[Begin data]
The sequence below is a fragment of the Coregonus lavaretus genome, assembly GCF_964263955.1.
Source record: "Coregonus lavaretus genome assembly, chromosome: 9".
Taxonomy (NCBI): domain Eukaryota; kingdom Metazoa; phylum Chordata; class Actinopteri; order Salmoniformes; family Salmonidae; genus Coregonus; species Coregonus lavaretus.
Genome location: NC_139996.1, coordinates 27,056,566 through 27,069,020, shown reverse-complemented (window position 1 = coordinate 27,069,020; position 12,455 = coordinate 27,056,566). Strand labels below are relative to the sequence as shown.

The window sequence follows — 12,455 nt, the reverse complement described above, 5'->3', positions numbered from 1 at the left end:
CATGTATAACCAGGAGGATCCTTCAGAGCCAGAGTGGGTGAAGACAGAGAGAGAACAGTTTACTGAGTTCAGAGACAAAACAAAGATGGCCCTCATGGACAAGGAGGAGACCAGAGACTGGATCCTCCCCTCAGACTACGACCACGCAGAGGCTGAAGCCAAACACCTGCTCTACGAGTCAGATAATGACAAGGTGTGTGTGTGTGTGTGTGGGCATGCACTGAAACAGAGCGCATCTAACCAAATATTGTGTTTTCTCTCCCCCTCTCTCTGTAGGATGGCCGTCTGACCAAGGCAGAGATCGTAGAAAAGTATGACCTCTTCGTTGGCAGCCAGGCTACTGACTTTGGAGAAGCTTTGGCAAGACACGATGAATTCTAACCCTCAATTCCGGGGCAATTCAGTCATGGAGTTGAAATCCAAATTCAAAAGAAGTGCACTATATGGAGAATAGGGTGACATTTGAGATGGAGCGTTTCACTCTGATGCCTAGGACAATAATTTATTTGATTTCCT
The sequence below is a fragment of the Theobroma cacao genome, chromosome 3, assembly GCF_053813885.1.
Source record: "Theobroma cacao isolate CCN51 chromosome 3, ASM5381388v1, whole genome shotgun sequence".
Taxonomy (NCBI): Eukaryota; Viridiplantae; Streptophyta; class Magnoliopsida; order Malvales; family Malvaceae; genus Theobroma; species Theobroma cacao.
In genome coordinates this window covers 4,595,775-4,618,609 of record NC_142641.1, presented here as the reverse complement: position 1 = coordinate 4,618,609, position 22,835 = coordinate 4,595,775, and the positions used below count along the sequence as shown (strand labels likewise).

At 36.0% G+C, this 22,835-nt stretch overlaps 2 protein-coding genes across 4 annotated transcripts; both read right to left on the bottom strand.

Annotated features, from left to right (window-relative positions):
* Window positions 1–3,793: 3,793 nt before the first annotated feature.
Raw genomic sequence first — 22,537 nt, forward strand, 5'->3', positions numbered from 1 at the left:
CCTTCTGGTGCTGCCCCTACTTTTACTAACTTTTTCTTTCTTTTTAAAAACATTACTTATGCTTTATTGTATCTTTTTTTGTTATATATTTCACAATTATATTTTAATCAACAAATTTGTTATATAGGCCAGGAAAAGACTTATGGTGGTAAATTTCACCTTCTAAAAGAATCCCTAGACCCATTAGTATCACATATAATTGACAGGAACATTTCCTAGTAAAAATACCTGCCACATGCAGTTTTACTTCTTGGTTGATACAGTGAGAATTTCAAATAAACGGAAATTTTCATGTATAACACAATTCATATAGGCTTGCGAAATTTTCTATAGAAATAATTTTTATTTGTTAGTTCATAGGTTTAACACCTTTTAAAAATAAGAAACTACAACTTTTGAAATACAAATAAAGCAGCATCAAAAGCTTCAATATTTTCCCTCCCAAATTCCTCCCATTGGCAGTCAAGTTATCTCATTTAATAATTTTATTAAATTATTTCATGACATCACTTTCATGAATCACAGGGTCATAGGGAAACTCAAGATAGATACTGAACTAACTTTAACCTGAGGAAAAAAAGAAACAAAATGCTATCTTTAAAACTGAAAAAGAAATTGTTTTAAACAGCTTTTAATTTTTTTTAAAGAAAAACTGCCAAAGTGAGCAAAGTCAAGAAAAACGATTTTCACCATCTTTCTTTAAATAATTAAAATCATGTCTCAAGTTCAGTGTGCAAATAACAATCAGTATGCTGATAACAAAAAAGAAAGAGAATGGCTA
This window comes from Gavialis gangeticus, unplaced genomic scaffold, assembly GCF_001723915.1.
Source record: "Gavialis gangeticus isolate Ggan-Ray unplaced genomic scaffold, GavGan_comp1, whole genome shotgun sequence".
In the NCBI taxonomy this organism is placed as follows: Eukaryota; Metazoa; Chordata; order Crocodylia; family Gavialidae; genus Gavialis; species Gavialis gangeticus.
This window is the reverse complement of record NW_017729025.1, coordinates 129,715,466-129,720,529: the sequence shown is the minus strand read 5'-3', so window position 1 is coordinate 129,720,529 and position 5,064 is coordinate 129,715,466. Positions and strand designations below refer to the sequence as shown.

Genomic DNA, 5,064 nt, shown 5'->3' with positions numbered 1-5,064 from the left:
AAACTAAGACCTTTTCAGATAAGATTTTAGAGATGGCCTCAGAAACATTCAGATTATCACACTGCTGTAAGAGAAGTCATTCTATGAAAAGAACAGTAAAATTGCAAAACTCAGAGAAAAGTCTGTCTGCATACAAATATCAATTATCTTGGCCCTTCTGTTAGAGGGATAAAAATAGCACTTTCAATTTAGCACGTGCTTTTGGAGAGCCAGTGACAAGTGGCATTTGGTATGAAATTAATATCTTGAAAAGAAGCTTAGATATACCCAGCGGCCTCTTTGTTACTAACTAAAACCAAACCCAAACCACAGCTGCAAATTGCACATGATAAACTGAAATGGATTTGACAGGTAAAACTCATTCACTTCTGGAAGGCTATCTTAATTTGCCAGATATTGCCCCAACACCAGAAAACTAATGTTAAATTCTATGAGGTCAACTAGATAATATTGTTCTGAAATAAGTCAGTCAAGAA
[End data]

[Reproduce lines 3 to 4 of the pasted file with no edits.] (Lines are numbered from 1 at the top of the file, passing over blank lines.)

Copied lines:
Taxonomy (NCBI): domain Eukaryota; kingdom Metazoa; phylum Chordata; class Actinopteri; order Salmoniformes; family Salmonidae; genus Coregonus; species Coregonus lavaretus.
Genome location: NC_139996.1, coordinates 27,056,566 through 27,069,020, shown reverse-complemented (window position 1 = coordinate 27,069,020; position 12,455 = coordinate 27,056,566). Strand labels below are relative to the sequence as shown.